Nazanin Zaghari-Ratcliffe said she had been subjected to abuse including sensory and sleep deprivation, stress positions, and prolonged isolation, handcuffing, chaining and blindfolding.
She has revealed details of her five years of torture in the Iranian prison system to independent investigators for the first time.
Doctors diagnosed “serious and chronic post-traumatic stress disorder, major depression and obsessive compulsive disorder” after an evaluation conducted by the International Rehabilitation Council for Torture Victims.
In the full report revealed to The Times, investigators concluded that the mother-of-one has no chance for recovery unless she returns home for treatment.
The report — which uses UN standards for the assessment of torture — also revealed that she had been subjected to almost nine months of solitary confinement, and bombardment with bright lights and blaring TV to deprive her of sleep.
“They kept the lights on the whole time so you could not tell the difference between day and night. It was just the call to prayers that gave you a sense but otherwise you did not know,” Zaghari-Ratcliffe said.
“In the bathroom there was a dripping sound. There was drip, drip, drip the whole time. They would put the TV on the whole time, very loud. They would not let me turn it off, turn it down.”
She was subjected to regular interrogations that could last as long as eight hours throughout that time, during which Iranian security forces threatened her with executions, and said they would torture her family or permanently take her daughter from her.
Most cruel and effective, said doctors, were the threats that she would never see her daughter again.
One of the female guards had a baby daughter a year younger than Zaghari-Ratcliffe’s child, and would call to speak to her in baby voices right outside her cell. “I dreaded her shifts as I knew she would do that to torture me,” Zaghari-Ratcliffe said.
Dr. Michele Heisler, a world-renowned expert on the assessment and treatment of torture, said: “This tactic of using your children is one we see used on women. It is a type of torture that is unfortunately found to be effective.”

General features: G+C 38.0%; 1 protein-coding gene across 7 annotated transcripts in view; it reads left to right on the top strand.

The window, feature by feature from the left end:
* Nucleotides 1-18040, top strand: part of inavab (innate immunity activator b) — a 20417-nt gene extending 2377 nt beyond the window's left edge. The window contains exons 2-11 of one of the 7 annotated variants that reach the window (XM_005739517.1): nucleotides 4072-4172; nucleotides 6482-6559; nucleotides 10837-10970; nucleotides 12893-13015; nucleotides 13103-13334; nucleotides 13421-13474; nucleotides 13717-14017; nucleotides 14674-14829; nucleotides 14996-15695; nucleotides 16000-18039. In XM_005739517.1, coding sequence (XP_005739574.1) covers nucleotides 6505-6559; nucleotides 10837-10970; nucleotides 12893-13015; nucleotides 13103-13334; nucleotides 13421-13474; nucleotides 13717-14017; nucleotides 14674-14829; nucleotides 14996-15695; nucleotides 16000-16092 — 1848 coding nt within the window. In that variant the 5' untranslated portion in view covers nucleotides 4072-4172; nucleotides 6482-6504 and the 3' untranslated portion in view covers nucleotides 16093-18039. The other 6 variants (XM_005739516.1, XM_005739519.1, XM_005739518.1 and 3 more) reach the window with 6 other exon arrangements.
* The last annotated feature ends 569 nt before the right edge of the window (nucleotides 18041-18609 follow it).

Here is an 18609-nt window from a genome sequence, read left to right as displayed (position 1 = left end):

Heisler, one of the two forensic experts who examined her, added: “Her treatment, as a whole, amounts to torture, under international standards. It has been going on for five years and is continuing. She hasn’t been able to heal without reunification with her family. If she has a chance of recovery she needs to be in a safe environment.”
Zaghari-Ratcliffe, who is under house arrest in Tehran, was sentenced to five years in jail in April 2016 for plotting to overthrow the regime — charges she vehemently denies.
Her sentence ended in early March, but she remains under house arrest and her fate remains unclear after Iran’s Islamic Revolutionary Guard Corps leveled new charges against her. She faces another court hearing on Sunday for allegedly spreading propaganda.
Her husband Richard Ratcliffe said: “Although she’s now technically free she wouldn’t go anywhere. She’s certainly being followed and the anxiety will take a long time to go away.” He added: “She remains in harm’s way until she’s on a plane.”
A Foreign Office spokesman said: “Iran continues to put Nazanin Zaghari-Ratcliffe through a cruel and intolerable ordeal. Nazanin must be allowed to return permanently to her family in the UK and we will continue to do all we can to achieve this.”